If you are selling on Amazon, you are probably familiar with MAP monitoring, the process that allows you to keep track of your pricing across the platform. A basic definition of MAP monitoring from PriceSpider is:
“MAP monitoring is the process brands use to ensure that sellers follow their minimum advertised pricing (MAP) policy. Brands track their SKUs across online stores and marketplaces, monitor prices, and communicate with sellers to enforce their policy.”
This can be done manually by your brand, or there are many companies out there that offer software to perform MAP monitoring for you, as it is a tedious and ongoing process. MAP monitoring is so important for a brand because it creates the backbone of your pricing policy, protects you from price erosion, and ultimately helps create a good rapport between your brand and retailers. However, when it comes to marketplaces like Amazon, MAP monitoring will not work in the same way.
Brands on Amazon have multiple resellers (whether they know it or not). Some of these resellers are approved by the brand to sell their products, but chances are many unauthorized resellers are taking your products and selling them as their own. This is and has been a major dilemma when it comes to selling on Amazon. If a brand was to use MAP monitoring in the way it is intended on Amazon, it will not be as successful as it should. Let us explain why:
First and foremost, unauthorized resellers are professionals at what they do. They have taken the time and effort to successfully obtain products that aren’t theirs, created accounts, storefronts, etc., to establish themselves as a business in their own right. Because of this, they are sophisticated and educated in how to circumnavigate ‘grey’ areas such as this.
One technique that they practice is purchasing products under one name and then selling them under another name. For example, let’s say you sell to Company 123, and then they turn around and sell the products under Company 456. Company 456 then begins to break MAP, but you don’t recognize how they even got your product in the first place (because you sold to Company 123 initially). If you can identify a break in MAP, but you can’t identify the seller – then who will you target? How will you know this was Company 123’s doing all along? If you can’t enforce on them, then how will you know who they are? This can be easily understood by the analogy of a bank robber stealing with a mask on. You know that you have been stolen from, but you have no real way of identifying who is under the mask. Company 123 is really under the mask, but Company 456 shows up on the video footage. In this scenario, you can do all the MAP monitoring to identify if there is an issue, but you will have a hard time getting down to the culprit of the crime.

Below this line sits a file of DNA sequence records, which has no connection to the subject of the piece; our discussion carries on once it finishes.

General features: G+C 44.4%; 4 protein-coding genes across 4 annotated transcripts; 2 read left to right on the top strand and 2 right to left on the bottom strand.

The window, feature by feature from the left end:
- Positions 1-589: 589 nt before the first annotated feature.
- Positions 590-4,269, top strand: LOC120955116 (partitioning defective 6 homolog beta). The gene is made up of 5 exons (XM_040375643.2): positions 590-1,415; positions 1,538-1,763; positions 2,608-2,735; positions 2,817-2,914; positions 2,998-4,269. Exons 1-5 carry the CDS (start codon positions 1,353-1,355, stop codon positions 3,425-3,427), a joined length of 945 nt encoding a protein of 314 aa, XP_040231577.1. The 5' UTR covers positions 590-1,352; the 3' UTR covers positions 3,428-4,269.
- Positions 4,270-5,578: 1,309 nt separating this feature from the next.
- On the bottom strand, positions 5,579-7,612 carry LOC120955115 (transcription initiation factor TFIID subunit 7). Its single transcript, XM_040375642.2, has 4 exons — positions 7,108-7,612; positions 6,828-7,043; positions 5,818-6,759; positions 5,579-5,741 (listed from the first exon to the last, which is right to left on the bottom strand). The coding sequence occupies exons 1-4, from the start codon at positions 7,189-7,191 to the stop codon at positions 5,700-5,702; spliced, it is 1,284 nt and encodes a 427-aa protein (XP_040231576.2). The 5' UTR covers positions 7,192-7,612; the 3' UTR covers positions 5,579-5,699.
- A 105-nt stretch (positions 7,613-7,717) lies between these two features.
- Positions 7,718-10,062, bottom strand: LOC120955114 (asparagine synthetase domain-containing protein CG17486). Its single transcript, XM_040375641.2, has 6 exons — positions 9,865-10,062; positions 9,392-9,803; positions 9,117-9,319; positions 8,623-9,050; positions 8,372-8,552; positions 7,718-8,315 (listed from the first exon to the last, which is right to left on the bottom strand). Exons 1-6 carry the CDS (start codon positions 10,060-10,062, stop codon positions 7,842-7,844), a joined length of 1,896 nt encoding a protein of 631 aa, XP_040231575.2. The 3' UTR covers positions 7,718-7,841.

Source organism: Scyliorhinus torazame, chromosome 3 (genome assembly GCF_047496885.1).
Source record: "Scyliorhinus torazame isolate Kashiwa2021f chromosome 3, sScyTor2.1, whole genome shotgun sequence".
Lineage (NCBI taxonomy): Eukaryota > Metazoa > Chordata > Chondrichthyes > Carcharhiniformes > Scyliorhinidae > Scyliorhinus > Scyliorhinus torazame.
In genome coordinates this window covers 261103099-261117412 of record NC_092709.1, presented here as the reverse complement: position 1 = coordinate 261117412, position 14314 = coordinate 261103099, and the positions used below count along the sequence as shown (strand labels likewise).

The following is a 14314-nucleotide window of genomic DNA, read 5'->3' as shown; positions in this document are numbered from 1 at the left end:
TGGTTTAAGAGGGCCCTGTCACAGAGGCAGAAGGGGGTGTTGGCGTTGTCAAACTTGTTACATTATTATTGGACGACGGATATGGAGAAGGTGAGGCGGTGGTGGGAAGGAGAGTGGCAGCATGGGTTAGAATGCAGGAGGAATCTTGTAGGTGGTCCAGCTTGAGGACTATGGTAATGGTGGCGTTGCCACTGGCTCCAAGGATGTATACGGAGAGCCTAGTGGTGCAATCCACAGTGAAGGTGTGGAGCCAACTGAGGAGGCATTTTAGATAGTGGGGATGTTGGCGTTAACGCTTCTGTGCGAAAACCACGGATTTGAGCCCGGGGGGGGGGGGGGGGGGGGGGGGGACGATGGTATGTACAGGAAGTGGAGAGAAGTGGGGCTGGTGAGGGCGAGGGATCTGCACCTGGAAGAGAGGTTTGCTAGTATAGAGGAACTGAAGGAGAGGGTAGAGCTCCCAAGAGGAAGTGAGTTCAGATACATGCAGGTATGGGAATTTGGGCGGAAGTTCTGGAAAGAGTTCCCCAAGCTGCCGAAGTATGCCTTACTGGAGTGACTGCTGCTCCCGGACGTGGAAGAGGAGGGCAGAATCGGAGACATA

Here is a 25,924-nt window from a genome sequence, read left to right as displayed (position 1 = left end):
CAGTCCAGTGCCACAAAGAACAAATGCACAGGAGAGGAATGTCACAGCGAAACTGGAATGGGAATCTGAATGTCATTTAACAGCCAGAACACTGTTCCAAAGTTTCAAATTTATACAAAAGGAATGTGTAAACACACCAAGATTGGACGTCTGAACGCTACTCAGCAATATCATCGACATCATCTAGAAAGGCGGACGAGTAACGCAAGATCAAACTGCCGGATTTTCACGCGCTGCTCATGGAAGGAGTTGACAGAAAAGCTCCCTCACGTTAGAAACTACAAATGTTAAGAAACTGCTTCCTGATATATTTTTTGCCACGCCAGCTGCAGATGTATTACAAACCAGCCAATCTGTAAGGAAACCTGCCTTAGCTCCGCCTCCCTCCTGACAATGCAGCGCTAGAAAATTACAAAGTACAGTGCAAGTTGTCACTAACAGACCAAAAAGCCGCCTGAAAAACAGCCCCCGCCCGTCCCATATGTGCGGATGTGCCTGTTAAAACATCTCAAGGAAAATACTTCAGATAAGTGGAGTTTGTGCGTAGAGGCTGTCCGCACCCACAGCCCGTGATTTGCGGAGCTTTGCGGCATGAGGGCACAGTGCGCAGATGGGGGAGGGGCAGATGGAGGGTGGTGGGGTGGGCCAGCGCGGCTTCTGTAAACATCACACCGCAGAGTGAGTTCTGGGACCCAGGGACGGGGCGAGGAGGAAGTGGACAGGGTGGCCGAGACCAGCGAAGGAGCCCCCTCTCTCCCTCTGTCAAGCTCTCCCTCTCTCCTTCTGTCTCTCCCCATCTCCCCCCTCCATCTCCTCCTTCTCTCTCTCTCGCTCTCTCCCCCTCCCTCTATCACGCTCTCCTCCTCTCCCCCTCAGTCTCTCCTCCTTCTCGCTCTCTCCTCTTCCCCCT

Additionally, if you DO happen to successfully identify which seller is not complying to MAP and then turn around and issue a warning, they can simply change the name of their store to avoid getting caught again. In this scenario, let’s say Store ABC has been caught and warned by your brand, now Store ABC will change their name to Store XYZ and continue their bad practices. As a brand, you’re now going to see Store XYZ is breaking MAP and issue a warning, and the saga continues. This will allow the same seller to continually rip you off but keep changing names so that they never get more than a warning for it. Luckily, there is a way to avoid this scenario: to track all sellers by their Merchant ID. This ID will always remain the same, even if the seller switches names, and it can be a useful tool for brands to avoid this situation.
To find a Merchant ID (there are a variety of ways to do this): First – to find a seller easily, go to a product page that they sell on, look for sellers under the buy box, click on the merchant’s name, it will take you to their seller page and the Merchant ID will be listed in the URL. This number will never change, even if the merchant changes their name everywhere else.
Another reason why MAP monitoring doesn’t work is because a brand needs to have strict rules in place for those that they know are breaking the rules. If these do not exist or are not enforced, then what do unauthorized resellers have to lose by breaking MAP? Many companies practice MAP monitoring but don’t exactly have a plan as to what to do if they find someone who isn’t being compliant.
Additionally, all of the MAP monitoring software out there can only do so much. Most of the time, these tools just tell you where the violations are; they don’t actually get any resellers kicked off of Amazon or physically remove them from selling your products. That will still be up to the brand to pursue action. So the question becomes: are you looking for someone just to identify the problem or someone to actually deal with the problem of resellers? This can be understood by the example of hiring an extermination company who comes over, tells you that you have roaches, gives you the bill, and then leaves. This is MAP monitoring software. They do not actually kill the roaches. They do not actually get rid of the problem.
While it can be a helpful tool, hopefully, by now, you can understand why MAP monitoring doesn’t work. If your brand is serious about maintaining MAP and blocking unauthorized resellers, then the only real solution is to remove those resellers from being able to sell at all. This will not only help with maintaining your MAP but also with upkeeping your brand’s integrity as a whole and ensuring you make every cent of your product’s sales. The experts at Amazzia can help protect your brand on Amazon, Walmart & eBay by removing these unauthorized resellers for you; please reach out if you need brand protection!